Thus it appears that by Archbishop Chaput’s definition, the prayers said outside the Toowoomba Cathedral did not match the criteria he set down as necessary when a layperson conducts an incensation. In fact, the prayers and intentions of the indigenous practitioner actually conflict with Catholic doctrine.
The article also contained an error which is less serious but which is instructive: Archbishop Chaput is quoted as referring to the form of incensation used at Bishop Howell’s installation as “smudging”. According to a witchcraft website visited by this author, that term is usually reserved to indigenous American rituals. As the article states, Archbishop Chaput is himself a member of Prairie Band Potawatomi Nation, and as such is not familiar with indigenous Australian smoking ceremonies. The latter are said to be similar to the rituals practiced more broadly throughout the world, as distinct from native American ceremonies. This may seem like a small mistake, but it points to the article being a very superficial survey of a topic which urgently needs to be addressed by the Church in a very thorough manner, as souls are at risk.
By far the most pressing issue is the spiritual dangers inherent in any form of pagan smoking ceremony. Last year, this author spoke with the mother of a child who had seen a demonic entity in his bedroom after being made to participate in a smoking ceremony at school. The young child was unable to sleep, for fear of seeing the demon again. This meant that the whole household was unable to get a good night’s rest. The mother told me that she had eventually taken her child to see a priest, a former exorcist, who had prayed deliverance prayers over him. That priest and two other exorcists contacted by this author said that they had grave reservations about anyone attending smoking ceremonies. One priest, a member of the US-based Dolorans Fathers, wrote that his order of exorcists had seen people requiring deliverance after attending indigenous smoking rituals from cultures other than that of Australian Aborigines.
The use of pagan rituals alongside Catholic liturgies paints a disconcerting picture of a post-conciliar Church confused by a misplaced sense of tolerance and obedience.
It seems quite irresponsible for an influential publication like Pillar Catholic to present indigenous rituals as being harmless and appropriate for use in a liturgical context. At the very least, such rituals cause confusion to the faithful. By performing a smoking ceremony in close proximity to a Catholic liturgy, in which incensation is often an integral part, the faithful are led to believe that the two are interchangeable. If it was the intention of The Pillar to suggest that such ceremonies are not appropriate, then that should have been spelled out very clearly.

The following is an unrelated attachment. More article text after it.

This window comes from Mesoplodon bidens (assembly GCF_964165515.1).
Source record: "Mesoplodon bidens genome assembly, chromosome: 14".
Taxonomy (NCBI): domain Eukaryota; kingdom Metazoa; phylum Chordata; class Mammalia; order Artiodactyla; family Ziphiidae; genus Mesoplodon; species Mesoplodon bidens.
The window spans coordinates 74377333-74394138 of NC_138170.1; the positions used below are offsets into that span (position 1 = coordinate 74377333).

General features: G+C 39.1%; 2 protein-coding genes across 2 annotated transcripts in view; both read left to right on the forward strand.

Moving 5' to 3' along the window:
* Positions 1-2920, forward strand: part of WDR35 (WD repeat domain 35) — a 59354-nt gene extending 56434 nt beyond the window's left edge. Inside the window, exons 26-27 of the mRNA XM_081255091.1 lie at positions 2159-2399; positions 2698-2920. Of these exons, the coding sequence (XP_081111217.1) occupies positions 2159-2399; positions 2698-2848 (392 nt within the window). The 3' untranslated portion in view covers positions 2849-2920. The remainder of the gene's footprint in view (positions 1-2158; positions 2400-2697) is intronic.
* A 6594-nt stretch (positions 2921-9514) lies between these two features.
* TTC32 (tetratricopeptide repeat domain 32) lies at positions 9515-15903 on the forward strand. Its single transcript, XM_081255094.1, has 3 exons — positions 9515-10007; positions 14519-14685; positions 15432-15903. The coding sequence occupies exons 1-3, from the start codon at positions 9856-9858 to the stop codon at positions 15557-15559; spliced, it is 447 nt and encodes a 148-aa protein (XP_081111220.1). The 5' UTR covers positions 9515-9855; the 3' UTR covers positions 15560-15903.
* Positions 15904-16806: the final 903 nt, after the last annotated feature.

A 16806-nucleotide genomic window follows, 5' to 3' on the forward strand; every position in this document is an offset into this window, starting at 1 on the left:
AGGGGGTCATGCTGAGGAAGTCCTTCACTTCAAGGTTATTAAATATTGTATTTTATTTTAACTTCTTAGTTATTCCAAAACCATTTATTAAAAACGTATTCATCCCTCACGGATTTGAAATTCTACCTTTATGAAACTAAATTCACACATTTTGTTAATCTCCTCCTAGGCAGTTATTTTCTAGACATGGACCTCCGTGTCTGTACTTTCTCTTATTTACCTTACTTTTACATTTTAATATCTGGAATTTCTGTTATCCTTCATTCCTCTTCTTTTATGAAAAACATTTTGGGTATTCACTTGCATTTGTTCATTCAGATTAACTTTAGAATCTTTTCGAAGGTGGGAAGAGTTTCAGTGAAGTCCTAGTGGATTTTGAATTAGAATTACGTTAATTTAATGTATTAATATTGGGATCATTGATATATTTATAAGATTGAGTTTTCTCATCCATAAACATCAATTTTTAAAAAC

For it is not only the laity who are being confused by pagan rituals masquerading as inculturation. At the opening Mass of last year’s Plenary Council, an indigenous woman addressed the congregation prior to Mass, “asking permission” of her ancestors before the Mass took place. The women had processed into the church with a man wearing animal skins who was playing a didgeridoo, and with another man who was spreading the smoke from burning leaves throughout the church.
Screengrab from the Plenary Council Youtube account
Even worse, the Archbishop of Melbourne, Peter Comensoli, two years ago presided over a Mass for Aboriginal and Torres Strait Islander Sunday at which incensation took place on the sanctuary itself and within the Mass. The Archbishop, wearing indigenous-patterned vestments, looked on as the altar was incensed by an indigenous woman after he had made the Sign of the Cross and welcomed the congregation.
Screengrab from Archdiocese of Melbourne Youtube account
The use of pagan rituals alongside Catholic liturgies paints a disconcerting picture of a post-conciliar Church confused by a misplaced sense of tolerance and obedience. What for The Pillar should have been a valuable teachable moment instead devolved into yet another apologia for syncretism.